A Playlist: Going Under


Article by David Rosales

It is no secret that we believe that the best of metal has come out mostly of what we now call ‘the underground’, a tradition that has been characterized by standing outside of the wheel of commercial production in the arts. The moment a band signs a contract, lands big deals and makes a break through while effectively becoming shackled to the money-making industry, it has sold out. This is because as a commercially-oriented product, its main purpose is to be able to sell, it has to pander to the preferences of a certain audience, however whimsical they are.

It is true that music must retain a natural connection to man and its true test is how different people receive it. But this is not the same as the populist idea that the best music is that which appeals to the largest number of people, which is nothing more than a dumbing down to the least common denominator. The authentic underground stands between independence from commercial pandering and the need to communicate naturally through organized sound itself (Editor’s note: At the best of times, it furthermore isn’t simply content to dwell on its alleged authenticity; cue the endless mockery of albums that are too “kvlt” to be any good).

The following are short underground metal works released throughout the nineties. These represent specific moments and sides of metal that were, at that particular moment, true to their roots and the spirit of metal. They stand out in each particular moment as either outstanding examples in a times of superficial distraction, decadence or a complete lack of direction across the underground metal movement.

gardens of grief

1. At the Gates – Gardens of Grief (1991)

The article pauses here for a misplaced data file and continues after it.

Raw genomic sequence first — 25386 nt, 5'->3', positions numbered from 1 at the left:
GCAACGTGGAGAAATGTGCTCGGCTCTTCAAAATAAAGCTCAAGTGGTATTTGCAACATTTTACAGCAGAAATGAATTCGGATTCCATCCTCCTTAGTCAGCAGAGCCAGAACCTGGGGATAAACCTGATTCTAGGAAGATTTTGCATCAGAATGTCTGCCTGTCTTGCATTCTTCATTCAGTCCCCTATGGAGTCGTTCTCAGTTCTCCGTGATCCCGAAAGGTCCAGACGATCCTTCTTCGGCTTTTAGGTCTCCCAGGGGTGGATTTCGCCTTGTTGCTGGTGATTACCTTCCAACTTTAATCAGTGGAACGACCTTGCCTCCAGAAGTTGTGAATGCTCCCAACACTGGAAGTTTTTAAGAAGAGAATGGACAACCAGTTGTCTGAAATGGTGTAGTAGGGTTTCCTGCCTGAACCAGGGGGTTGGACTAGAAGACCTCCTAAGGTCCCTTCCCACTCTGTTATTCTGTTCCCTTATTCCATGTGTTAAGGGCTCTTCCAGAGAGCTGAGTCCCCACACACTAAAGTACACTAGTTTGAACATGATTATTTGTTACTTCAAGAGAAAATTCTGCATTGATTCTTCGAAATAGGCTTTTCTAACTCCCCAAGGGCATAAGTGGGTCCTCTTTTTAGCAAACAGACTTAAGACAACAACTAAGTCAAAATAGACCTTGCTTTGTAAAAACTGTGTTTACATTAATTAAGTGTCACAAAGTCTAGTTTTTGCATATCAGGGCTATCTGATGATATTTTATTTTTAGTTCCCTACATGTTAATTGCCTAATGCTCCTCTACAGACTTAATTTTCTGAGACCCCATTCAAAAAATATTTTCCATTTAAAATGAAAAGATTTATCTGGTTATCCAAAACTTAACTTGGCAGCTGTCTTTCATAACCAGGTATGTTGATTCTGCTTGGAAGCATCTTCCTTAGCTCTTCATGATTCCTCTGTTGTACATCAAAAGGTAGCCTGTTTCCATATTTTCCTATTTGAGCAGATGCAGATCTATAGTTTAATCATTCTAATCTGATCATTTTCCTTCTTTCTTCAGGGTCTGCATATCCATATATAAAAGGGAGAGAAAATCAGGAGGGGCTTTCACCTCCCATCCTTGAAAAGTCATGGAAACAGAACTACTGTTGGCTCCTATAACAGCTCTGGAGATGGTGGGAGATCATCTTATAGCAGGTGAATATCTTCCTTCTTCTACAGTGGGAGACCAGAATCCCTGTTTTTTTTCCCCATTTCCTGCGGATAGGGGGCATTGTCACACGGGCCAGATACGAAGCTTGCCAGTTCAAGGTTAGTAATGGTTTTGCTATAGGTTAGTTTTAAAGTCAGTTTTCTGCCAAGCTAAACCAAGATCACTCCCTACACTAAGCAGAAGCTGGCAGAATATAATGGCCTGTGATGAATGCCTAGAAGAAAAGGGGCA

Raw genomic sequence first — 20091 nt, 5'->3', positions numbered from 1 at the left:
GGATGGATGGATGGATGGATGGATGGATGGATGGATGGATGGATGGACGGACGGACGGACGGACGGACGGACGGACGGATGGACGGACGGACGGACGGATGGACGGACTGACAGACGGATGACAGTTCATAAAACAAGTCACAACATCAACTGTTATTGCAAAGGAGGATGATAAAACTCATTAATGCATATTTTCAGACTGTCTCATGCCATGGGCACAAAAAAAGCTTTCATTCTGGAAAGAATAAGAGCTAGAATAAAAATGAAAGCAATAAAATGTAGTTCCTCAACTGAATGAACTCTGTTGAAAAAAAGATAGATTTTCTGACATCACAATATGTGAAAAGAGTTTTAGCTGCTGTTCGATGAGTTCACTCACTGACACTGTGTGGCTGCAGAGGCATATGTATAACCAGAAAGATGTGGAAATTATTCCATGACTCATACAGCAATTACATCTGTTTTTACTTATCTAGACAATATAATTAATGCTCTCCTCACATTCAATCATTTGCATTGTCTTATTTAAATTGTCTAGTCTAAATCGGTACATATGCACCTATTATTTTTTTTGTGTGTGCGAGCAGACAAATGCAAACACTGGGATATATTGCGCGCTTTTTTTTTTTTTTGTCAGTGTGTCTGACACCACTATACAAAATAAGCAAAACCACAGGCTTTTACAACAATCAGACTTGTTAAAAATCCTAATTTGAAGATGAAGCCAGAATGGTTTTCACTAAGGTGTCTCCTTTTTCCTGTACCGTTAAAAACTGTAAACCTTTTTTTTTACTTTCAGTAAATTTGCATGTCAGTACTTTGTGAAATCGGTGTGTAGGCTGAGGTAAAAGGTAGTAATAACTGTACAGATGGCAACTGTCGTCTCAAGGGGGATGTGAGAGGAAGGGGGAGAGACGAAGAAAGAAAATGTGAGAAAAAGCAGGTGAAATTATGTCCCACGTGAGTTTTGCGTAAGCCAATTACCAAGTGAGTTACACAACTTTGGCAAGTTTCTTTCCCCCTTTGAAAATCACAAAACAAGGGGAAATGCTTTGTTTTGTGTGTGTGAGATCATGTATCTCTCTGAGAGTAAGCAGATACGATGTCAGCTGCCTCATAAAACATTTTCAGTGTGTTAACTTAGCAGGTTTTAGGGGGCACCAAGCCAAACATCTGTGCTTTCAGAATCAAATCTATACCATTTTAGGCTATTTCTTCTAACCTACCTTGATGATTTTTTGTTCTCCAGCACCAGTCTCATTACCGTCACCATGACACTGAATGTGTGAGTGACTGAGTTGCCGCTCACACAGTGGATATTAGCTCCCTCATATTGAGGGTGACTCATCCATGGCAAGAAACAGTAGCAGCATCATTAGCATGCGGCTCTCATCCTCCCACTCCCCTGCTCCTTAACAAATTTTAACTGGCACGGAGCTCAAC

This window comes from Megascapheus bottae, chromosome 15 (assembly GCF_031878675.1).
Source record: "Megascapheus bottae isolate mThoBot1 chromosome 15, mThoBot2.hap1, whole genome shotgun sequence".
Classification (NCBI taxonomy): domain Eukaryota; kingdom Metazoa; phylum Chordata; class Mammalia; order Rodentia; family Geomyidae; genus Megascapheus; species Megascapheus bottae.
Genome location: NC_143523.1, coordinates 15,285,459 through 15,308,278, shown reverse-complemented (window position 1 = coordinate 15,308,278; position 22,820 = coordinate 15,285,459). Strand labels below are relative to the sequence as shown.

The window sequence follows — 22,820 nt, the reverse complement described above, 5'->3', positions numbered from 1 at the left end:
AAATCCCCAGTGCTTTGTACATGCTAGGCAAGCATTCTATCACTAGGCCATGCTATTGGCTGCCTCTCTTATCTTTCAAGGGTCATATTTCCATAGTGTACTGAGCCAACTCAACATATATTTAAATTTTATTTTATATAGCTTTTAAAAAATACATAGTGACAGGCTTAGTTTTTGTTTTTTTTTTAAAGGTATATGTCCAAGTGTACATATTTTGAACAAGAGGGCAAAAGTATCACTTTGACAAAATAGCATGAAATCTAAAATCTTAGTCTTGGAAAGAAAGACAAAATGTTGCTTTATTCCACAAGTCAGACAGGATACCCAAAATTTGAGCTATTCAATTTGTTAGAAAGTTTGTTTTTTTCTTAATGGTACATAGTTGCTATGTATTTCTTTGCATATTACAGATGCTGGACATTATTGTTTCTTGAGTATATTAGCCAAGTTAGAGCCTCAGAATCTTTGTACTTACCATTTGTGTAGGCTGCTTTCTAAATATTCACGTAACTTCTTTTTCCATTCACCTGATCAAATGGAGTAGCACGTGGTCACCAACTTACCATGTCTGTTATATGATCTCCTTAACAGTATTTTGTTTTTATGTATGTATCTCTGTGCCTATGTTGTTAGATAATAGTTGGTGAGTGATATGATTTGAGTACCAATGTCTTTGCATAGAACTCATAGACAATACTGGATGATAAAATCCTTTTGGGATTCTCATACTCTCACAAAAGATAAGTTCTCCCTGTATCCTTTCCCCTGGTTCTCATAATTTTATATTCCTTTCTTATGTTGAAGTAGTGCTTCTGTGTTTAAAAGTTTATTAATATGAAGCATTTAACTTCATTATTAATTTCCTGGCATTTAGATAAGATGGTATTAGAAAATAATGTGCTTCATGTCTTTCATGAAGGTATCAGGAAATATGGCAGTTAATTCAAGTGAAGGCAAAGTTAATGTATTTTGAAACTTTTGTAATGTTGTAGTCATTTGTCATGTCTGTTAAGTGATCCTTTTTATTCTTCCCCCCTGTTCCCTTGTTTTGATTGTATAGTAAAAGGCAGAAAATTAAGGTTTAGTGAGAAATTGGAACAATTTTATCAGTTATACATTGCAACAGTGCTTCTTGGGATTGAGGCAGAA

A favorite underground EP of many for the wrong reasons, this first official release by At the Gates stands squarely on the pillars of traditional old school death metal while innovating a unique approach to songwriting which built a whole platform on top of its basis, elevating the progressive art of death metal to a whole other level of refinement.

divine eve

2. Divine Eve – As The Angels Weep (1993)

This single nostalgic (inherently, not in retrospect only) release from back in the day by this Texan outfit brought together gestures from early Celtic Frost and Cathedral within a Scandinavian death metal frame, succeeding in climaxing in its own voice during certain moments in between.


3. Ancient – Trolltaar (1995)

A condensation and evolution of their soul-enchanting debut, this EP shows Ancient at its darkest and most minimalist state, while displaying its most potent emotional impact that reaches out as an invisible hand to clutch at the listener’s heart (Note: Infamous’ Of Solitude and Silence seems to echo the feeling of this ancient-souled EP).


4. Absurd – Asgardsrei (1999)

Crude and rhythmic, a simple and punk-like punch to the face in the time of metal emptiness, superficiality and posturing, Absurd’s roughness disguises the poetry of the tribesman’s spirit, the man following his instincts untouched by modernist presumptions of what reading of history and human nature better fits their interests.

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3 thoughts on “A Playlist: Going Under

  1. Spinal says:

    That’s a fine selection, indeed. Question: is the upper picture a photography from a real place or props from an Indiana Jones flick?

    1. Gabe Kagan says:

      It’s actually an image of Moria as depicted by Peter Jackson’s adaptation of Lord of the Rings.

  2. I blew my head off like Per Ohlin says:

    I really dig Divine Eve. Thanks for introducing me to this band DMU.

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